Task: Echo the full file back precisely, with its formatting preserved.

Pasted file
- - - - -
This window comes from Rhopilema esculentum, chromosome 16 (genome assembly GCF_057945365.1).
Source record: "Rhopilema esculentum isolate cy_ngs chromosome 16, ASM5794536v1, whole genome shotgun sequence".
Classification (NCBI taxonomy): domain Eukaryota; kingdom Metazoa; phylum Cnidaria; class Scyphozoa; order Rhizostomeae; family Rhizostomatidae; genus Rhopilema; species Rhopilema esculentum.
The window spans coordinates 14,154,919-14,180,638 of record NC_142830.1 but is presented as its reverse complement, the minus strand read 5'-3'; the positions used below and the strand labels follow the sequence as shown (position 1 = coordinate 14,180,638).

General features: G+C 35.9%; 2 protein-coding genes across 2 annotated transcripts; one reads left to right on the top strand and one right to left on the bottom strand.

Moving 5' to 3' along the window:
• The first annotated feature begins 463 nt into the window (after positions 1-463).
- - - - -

This window comes from Rhopilema esculentum, chromosome 16 (genome assembly GCF_057945365.1).
Source record: "Rhopilema esculentum isolate cy_ngs chromosome 16, ASM5794536v1, whole genome shotgun sequence".
Classification (NCBI taxonomy): domain Eukaryota; kingdom Metazoa; phylum Cnidaria; class Scyphozoa; order Rhizostomeae; family Rhizostomatidae; genus Rhopilema; species Rhopilema esculentum.
The window spans coordinates 14,154,919-14,180,638 of record NC_142830.1 but is presented as its reverse complement, the minus strand read 5'-3'; the positions used below and the strand labels follow the sequence as shown (position 1 = coordinate 14,180,638).

General features: G+C 35.9%; 2 protein-coding genes across 2 annotated transcripts; one reads left to right on the top strand and one right to left on the bottom strand.

Moving 5' to 3' along the window:
• The first annotated feature begins 463 nt into the window (after positions 1-463).